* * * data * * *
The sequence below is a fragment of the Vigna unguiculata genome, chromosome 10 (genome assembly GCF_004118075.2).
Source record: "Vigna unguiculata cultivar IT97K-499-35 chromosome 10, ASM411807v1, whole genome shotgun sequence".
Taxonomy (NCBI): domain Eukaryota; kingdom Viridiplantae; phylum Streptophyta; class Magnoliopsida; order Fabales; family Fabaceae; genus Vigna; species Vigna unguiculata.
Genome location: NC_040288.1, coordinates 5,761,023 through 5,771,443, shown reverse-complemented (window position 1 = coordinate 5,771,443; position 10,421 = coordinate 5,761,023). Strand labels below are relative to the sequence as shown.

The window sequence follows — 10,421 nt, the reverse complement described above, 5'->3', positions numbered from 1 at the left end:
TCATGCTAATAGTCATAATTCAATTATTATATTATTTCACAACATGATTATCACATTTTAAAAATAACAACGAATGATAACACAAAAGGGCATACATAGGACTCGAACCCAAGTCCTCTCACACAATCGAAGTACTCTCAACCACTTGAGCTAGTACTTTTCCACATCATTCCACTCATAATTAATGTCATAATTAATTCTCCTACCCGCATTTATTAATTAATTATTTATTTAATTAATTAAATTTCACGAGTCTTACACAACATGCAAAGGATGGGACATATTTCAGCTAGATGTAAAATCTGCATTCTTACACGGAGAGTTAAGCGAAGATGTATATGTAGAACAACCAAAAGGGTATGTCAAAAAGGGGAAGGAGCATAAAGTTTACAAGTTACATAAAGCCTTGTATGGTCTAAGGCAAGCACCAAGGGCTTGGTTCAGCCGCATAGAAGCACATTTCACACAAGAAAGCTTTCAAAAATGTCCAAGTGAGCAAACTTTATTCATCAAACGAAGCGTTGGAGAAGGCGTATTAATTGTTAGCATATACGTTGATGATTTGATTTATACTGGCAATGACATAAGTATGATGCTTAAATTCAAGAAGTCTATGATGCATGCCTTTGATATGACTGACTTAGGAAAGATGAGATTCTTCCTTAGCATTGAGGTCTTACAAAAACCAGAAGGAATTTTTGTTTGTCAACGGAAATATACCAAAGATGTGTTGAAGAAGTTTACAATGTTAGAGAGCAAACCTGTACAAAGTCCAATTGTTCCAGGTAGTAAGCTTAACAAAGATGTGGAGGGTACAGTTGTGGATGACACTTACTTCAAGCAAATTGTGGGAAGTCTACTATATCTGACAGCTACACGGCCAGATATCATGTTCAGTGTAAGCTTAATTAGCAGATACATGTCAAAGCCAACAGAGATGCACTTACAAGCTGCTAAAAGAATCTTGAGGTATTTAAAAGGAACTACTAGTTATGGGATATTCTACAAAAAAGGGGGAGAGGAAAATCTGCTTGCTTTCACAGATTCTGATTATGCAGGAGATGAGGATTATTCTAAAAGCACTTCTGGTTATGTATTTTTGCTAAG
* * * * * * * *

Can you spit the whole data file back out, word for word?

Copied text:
The sequence below is a fragment of the Vigna unguiculata genome, chromosome 10 (genome assembly GCF_004118075.2).
Source record: "Vigna unguiculata cultivar IT97K-499-35 chromosome 10, ASM411807v1, whole genome shotgun sequence".
Taxonomy (NCBI): domain Eukaryota; kingdom Viridiplantae; phylum Streptophyta; class Magnoliopsida; order Fabales; family Fabaceae; genus Vigna; species Vigna unguiculata.
Genome location: NC_040288.1, coordinates 5,761,023 through 5,771,443, shown reverse-complemented (window position 1 = coordinate 5,771,443; position 10,421 = coordinate 5,761,023). Strand labels below are relative to the sequence as shown.

The window sequence follows — 10,421 nt, the reverse complement described above, 5'->3', positions numbered from 1 at the left end:
TCATGCTAATAGTCATAATTCAATTATTATATTATTTCACAACATGATTATCACATTTTAAAAATAACAACGAATGATAACACAAAAGGGCATACATAGGACTCGAACCCAAGTCCTCTCACACAATCGAAGTACTCTCAACCACTTGAGCTAGTACTTTTCCACATCATTCCACTCATAATTAATGTCATAATTAATTCTCCTACCCGCATTTATTAATTAATTATTTATTTAATTAATTAAATTTCACGAGTCTTACACAACATGCAAAGGATGGGACATATTTCAGCTAGATGTAAAATCTGCATTCTTACACGGAGAGTTAAGCGAAGATGTATATGTAGAACAACCAAAAGGGTATGTCAAAAAGGGGAAGGAGCATAAAGTTTACAAGTTACATAAAGCCTTGTATGGTCTAAGGCAAGCACCAAGGGCTTGGTTCAGCCGCATAGAAGCACATTTCACACAAGAAAGCTTTCAAAAATGTCCAAGTGAGCAAACTTTATTCATCAAACGAAGCGTTGGAGAAGGCGTATTAATTGTTAGCATATACGTTGATGATTTGATTTATACTGGCAATGACATAAGTATGATGCTTAAATTCAAGAAGTCTATGATGCATGCCTTTGATATGACTGACTTAGGAAAGATGAGATTCTTCCTTAGCATTGAGGTCTTACAAAAACCAGAAGGAATTTTTGTTTGTCAACGGAAATATACCAAAGATGTGTTGAAGAAGTTTACAATGTTAGAGAGCAAACCTGTACAAAGTCCAATTGTTCCAGGTAGTAAGCTTAACAAAGATGTGGAGGGTACAGTTGTGGATGACACTTACTTCAAGCAAATTGTGGGAAGTCTACTATATCTGACAGCTACACGGCCAGATATCATGTTCAGTGTAAGCTTAATTAGCAGATACATGTCAAAGCCAACAGAGATGCACTTACAAGCTGCTAAAAGAATCTTGAGGTATTTAAAAGGAACTACTAGTTATGGGATATTCTACAAAAAAGGGGGAGAGGAAAATCTGCTTGCTTTCACAGATTCTGATTATGCAGGAGATGAGGATTATTCTAAAAGCACTTCTGGTTATGTATTTTTGCTAAG